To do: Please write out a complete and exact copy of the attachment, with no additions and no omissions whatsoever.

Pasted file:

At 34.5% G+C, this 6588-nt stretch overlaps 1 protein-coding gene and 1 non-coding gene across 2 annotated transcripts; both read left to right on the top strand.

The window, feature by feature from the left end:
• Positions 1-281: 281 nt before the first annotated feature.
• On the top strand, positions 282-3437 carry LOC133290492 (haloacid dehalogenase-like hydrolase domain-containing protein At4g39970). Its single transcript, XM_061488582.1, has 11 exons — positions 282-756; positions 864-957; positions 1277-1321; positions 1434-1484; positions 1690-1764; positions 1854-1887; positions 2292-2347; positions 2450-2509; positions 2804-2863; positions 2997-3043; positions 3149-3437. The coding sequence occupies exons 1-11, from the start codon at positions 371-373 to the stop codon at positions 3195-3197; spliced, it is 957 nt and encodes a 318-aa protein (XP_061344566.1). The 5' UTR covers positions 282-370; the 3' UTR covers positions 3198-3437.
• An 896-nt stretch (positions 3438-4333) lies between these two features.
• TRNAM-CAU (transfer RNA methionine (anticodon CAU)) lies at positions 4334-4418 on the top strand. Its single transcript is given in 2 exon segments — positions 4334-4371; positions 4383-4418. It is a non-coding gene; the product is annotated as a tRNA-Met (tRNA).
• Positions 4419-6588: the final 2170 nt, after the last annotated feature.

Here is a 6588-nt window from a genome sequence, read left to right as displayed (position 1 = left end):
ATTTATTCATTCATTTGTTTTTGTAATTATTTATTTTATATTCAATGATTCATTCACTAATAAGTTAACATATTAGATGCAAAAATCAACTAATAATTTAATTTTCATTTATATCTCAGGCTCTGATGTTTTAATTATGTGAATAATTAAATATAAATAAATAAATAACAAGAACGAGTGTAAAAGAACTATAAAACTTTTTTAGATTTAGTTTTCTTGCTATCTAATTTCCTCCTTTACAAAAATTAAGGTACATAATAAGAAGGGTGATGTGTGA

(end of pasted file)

At 34.5% G+C, this 6588-nt stretch overlaps 1 protein-coding gene and 1 non-coding gene across 2 annotated transcripts; both read left to right on the top strand.

The window, feature by feature from the left end:
• Positions 1-281: 281 nt before the first annotated feature.
• On the top strand, positions 282-3437 carry LOC133290492 (haloacid dehalogenase-like hydrolase domain-containing protein At4g39970). Its single transcript, XM_061488582.1, has 11 exons — positions 282-756; positions 864-957; positions 1277-1321; positions 1434-1484; positions 1690-1764; positions 1854-1887; positions 2292-2347; positions 2450-2509; positions 2804-2863; positions 2997-3043; positions 3149-3437. The coding sequence occupies exons 1-11, from the start codon at positions 371-373 to the stop codon at positions 3195-3197; spliced, it is 957 nt and encodes a 318-aa protein (XP_061344566.1). The 5' UTR covers positions 282-370; the 3' UTR covers positions 3198-3437.
• An 896-nt stretch (positions 3438-4333) lies between these two features.
• TRNAM-CAU (transfer RNA methionine (anticodon CAU)) lies at positions 4334-4418 on the top strand. Its single transcript is given in 2 exon segments — positions 4334-4371; positions 4383-4418. It is a non-coding gene; the product is annotated as a tRNA-Met (tRNA).
• Positions 4419-6588: the final 2170 nt, after the last annotated feature.

Here is a 6588-nt window from a genome sequence, read left to right as displayed (position 1 = left end):
ATTTATTCATTCATTTGTTTTTGTAATTATTTATTTTATATTCAATGATTCATTCACTAATAAGTTAACATATTAGATGCAAAAATCAACTAATAATTTAATTTTCATTTATATCTCAGGCTCTGATGTTTTAATTATGTGAATAATTAAATATAAATAAATAAATAACAAGAACGAGTGTAAAAGAACTATAAAACTTTTTTAGATTTAGTTTTCTTGCTATCTAATTTCCTCCTTTACAAAAATTAAGGTACATAATAAGAAGGGTGATGTGTGA